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Complexity in Education for Sustainable Consumption—An Educational Data Mining Approach using Mysteries
Benninghaus, J-C., Mühling, A., Kremer, K., Sprenger, S.

Complexity in Education for Sustainable Consumption—An Educational Data Mining Approach using Mysteries

Sustainability, 11(3). DOI: 10.3390/su11030722, Open Access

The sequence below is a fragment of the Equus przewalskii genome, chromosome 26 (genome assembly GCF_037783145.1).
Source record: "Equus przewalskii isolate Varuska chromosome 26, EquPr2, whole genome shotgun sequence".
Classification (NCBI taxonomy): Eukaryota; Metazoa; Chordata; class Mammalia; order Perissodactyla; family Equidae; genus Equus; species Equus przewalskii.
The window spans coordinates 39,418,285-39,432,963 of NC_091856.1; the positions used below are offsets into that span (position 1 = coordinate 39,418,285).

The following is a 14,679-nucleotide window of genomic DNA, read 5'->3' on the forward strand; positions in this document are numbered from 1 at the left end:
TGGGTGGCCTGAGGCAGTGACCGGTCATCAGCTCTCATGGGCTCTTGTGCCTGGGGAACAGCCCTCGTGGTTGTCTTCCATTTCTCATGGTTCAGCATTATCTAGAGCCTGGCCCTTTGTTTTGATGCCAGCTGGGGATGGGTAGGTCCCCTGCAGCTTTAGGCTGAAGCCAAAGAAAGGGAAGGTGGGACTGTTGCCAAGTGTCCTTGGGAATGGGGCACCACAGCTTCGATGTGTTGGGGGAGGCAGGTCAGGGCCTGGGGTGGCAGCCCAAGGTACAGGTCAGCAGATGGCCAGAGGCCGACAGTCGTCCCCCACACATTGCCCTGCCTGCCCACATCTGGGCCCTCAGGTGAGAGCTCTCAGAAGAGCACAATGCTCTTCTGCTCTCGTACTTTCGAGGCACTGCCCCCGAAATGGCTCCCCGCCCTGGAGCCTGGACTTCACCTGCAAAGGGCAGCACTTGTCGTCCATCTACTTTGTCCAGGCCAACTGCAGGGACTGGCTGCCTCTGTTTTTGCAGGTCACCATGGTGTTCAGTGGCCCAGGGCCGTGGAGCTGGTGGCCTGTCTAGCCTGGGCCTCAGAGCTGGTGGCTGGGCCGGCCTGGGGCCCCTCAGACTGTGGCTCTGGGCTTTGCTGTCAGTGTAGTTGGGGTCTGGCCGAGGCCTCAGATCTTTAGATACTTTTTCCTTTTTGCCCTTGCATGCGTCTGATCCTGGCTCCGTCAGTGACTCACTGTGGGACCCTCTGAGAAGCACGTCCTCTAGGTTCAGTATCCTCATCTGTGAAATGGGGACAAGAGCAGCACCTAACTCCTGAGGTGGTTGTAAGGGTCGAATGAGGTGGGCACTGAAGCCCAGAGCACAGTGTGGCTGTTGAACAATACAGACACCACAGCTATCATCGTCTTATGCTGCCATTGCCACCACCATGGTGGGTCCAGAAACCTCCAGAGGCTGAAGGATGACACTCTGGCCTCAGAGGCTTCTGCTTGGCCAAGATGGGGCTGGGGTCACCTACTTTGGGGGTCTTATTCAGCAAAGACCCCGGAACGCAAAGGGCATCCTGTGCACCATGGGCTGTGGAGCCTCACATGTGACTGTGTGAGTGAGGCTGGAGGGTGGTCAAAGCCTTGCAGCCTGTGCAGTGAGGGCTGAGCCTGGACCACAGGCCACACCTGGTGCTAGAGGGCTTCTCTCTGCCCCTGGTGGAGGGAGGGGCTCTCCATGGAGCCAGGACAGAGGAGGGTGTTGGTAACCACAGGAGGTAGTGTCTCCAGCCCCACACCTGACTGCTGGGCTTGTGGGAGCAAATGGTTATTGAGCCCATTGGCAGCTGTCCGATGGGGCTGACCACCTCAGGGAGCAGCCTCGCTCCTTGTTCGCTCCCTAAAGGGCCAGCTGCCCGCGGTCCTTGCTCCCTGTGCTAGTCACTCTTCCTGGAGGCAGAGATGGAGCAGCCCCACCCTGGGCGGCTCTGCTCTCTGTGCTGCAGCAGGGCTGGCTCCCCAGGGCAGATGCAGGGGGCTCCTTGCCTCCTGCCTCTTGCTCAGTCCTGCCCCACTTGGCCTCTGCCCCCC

Systems thinking is one of the skills necessary for sustainable behavior, especially regarding sustainable consumption. Students are faced with complexity and uncertainty while taking part in it and other daily life aspects. There is a need to foster their competence in this field. From a classroom point of view, the mystery method is an example for implementing education for sustainable consumption and working with complex and uncertain content. With the mystery method students construct an influence diagram, which consists of concepts and requires several skills, especially in decision-making. Using these diagrams as a form of assessment is desirable but also very difficult, because of the mentioned complexity and uncertainty that is part of the task itself. The study presented here tackles this problem by creating an expert based reference diagram that has been constructed with the help of educational data mining. The result shows that it is possible to derive such a reference even if parts remain ambiguous due to the inherent complexity. The reference may now be used to assess students’ systems thinking abilities, which will be undertaken in future research. Beside this, the reference can be used as a reflective tool in lessons, so students can compare their own content knowledge and discuss differences to the experts’ reference.